MS: Very recently you canceled your first Kickstarter for BattleBards before it reached its end to favor a different style of final product. Why did BattleBards decide to switch from a subscription model to a purchase model? How will this affect how the soundboard and mixer will be available to users?
BB: We launched the first BattleBards Kickstarter Campaign with a subscription model hoping to offer gamers a colossal library of audio as a streaming service. However, as the campaign gained steam we collected more and more feedback from gamers. It became clear that they loved the audio, but not the subscription delivery method. They preferred the ability to select the audio they wanted for download specifically.
It came to the point where we had to ask ourselves if we were really offering a service that most gamers wanted. As we reached 74% funded with 18 days remaining, we decided to do something quite unorthodox and cancel mid-campaign in order to start over with a more desirable pay-to-download model.
Like the Realmsound Project that came before, we’re giving concrete products. The Soundboard and Mixer, critical components for integrating audio in a game setting are all browser based now so there’s no need for actual apps and the like, use it anywhere!
MS: Looks like its paid off! Hey, plan on hitting up any Cons during the upcoming Con Season?
BB: Oh yes. Mike Adams is our Cons Colonel who is mapping out what we can hit and where. Since we’re just getting our start, we’ll likely just be wanderers in the sea of Cons like everyone else but it would be a dream come true to actually have a bigger role in them.
MS: What is the future for BattleBards? Where do you see this application going down the line?
BB: Already, future feature additions to the Soundboard and Mixer are being drawn up to give gamers a chance to play around with their creations in an intuitive manner, as well as some innovations in the works to bring audio even closer to the GM than a click. Eventually, we want to be able to offer native mobile applications to further increase the portability aspect of BattleBards. Lastly, as we mentioned already, we’re looking into bringing the same insane level of quality of audio into new genres beyond Fantasy, and we have some plans in the works to make that happen sooner rather than later.
MS: A few final words from me here. First I want to thank you again for speaking with me, and I want to commend you on switching your project from a subscription model to what you’ll be doing now. While I don’t know yet which I personally would have preferred, it seems you are really listening to the majority of your backers. 74% with 18 days remaining is a strong indicator of a project that likely would have funded so kudos for taking this leap of faith based of the desires of the community. I feel it shows a strong commitment to our hobby. Do you have any parting thoughts?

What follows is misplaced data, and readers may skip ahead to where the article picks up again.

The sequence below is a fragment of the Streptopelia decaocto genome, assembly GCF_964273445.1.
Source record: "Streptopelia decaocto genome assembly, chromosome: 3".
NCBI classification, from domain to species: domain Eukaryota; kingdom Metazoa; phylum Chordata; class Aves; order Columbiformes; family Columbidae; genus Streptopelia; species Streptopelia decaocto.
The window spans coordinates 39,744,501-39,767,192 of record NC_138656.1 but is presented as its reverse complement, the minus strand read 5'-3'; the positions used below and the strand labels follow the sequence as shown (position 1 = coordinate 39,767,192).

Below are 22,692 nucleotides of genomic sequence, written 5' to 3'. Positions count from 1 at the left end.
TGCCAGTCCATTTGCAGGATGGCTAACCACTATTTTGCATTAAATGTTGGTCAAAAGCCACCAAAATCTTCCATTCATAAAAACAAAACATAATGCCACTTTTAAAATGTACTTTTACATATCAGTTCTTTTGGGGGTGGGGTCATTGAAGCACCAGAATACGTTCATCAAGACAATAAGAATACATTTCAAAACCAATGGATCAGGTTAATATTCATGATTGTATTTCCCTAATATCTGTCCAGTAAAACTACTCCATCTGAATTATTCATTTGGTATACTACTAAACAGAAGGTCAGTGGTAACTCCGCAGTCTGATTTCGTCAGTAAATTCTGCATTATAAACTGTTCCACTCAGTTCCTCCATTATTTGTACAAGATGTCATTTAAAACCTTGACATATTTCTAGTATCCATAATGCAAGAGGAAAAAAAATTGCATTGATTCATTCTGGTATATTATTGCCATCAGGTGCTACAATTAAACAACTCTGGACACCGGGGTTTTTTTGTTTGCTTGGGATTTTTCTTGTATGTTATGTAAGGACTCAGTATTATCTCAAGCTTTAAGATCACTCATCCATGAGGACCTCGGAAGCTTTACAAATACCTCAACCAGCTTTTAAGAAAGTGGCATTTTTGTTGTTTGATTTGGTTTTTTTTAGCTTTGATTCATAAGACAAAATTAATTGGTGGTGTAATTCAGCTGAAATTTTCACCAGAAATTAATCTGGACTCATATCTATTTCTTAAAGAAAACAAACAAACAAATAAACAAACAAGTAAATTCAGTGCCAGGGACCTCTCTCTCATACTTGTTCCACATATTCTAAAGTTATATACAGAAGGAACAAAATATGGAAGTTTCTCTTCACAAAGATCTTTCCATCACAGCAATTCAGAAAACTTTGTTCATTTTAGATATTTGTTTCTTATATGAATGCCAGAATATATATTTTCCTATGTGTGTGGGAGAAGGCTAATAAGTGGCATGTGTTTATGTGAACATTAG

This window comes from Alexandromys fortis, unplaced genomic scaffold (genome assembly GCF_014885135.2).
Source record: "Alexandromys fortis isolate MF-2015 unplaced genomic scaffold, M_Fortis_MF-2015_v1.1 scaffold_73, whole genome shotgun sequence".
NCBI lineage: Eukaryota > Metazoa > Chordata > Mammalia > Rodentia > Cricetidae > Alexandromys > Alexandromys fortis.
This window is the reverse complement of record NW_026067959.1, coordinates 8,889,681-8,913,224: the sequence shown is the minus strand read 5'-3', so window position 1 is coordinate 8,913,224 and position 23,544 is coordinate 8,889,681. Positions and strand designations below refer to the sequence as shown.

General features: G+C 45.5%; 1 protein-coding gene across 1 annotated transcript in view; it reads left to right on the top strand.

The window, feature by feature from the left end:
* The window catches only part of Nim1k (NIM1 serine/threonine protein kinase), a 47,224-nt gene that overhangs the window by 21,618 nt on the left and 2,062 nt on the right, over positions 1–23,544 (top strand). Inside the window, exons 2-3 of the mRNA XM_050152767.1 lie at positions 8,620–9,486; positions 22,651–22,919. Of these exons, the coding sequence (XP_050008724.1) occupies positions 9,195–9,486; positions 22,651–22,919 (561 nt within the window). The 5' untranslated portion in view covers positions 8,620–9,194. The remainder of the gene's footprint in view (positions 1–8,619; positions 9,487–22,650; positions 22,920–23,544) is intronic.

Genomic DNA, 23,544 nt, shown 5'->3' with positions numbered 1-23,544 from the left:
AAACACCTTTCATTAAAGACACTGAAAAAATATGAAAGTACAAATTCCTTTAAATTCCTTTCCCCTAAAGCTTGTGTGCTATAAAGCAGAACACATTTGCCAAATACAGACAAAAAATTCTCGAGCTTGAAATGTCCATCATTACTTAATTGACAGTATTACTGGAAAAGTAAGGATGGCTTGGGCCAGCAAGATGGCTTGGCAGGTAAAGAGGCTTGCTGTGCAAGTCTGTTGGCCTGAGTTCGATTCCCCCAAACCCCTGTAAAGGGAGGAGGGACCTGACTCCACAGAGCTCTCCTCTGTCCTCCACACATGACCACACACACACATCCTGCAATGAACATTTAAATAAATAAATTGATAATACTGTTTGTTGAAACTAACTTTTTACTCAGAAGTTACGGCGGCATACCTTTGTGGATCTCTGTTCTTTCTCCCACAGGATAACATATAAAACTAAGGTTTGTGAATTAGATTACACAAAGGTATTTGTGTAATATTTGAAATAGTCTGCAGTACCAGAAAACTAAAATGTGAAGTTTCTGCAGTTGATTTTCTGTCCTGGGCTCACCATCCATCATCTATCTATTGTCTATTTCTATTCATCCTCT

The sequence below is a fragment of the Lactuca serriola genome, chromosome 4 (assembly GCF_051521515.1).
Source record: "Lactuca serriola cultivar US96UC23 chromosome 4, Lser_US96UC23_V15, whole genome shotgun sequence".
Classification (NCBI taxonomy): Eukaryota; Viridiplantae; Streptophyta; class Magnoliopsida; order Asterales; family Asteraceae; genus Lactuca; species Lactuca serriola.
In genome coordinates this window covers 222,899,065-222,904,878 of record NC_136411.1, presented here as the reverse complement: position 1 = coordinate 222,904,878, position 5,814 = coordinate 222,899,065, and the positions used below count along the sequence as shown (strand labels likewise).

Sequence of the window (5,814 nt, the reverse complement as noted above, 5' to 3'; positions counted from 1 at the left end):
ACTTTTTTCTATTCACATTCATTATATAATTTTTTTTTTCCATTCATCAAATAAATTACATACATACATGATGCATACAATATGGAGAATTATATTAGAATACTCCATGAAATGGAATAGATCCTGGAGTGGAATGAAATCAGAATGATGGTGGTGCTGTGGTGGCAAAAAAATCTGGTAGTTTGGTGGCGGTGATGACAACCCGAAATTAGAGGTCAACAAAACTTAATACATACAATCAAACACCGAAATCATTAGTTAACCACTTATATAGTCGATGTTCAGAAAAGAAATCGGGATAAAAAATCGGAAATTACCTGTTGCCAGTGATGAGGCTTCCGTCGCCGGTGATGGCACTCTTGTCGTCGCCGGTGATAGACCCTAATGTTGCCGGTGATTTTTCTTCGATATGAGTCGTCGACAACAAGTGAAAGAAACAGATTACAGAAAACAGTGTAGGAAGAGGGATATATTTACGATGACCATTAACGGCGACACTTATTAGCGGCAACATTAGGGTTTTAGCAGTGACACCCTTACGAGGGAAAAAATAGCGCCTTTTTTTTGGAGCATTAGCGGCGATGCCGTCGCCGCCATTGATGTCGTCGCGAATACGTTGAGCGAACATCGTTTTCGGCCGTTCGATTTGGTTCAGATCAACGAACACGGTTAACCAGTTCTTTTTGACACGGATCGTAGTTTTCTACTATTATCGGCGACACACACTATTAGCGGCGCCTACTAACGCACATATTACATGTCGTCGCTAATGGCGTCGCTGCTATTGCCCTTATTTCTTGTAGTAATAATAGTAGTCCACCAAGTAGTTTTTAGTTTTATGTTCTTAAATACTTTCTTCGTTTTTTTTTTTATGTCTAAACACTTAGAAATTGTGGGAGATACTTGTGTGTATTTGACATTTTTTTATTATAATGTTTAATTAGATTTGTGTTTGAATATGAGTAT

BB: We can’t thank you enough for giving us this time and platform to talk about what we’re working on. With regards to the move from subscription to purchase, thanks for the kudos. It was an agonizing decision that left several of us in the Team with sleepless nights. Ultimately, we’re gamers. Gaming is where we live and we want to introduce top tier audio to the entire community. If that means we need to tear things down in order to rebuild, then so be it.
Finally, for those of you who really like what we’re doing at BattleBards, we are telling you right now, don’t be shy. Reach out to us and tell us what you want. Let’s join forces and create the best sound library the tabletop gaming community has ever seen.
Here you can find the revamped BattleBards Kickstarter
Currently they sit at 124% funded and climbing so I’m excited to see what sort of stretch goals they roll out. I’ll be throwing my hat into the ring and backing these fine folks, can’t wait to try things out!
Other places to see BattleBards info:
P.S. Big thanks to Toby (author for the blog Roll and Groove) for reminding me of these fine folk and their product! We’ll have to got to more concerts together so you can get me more content.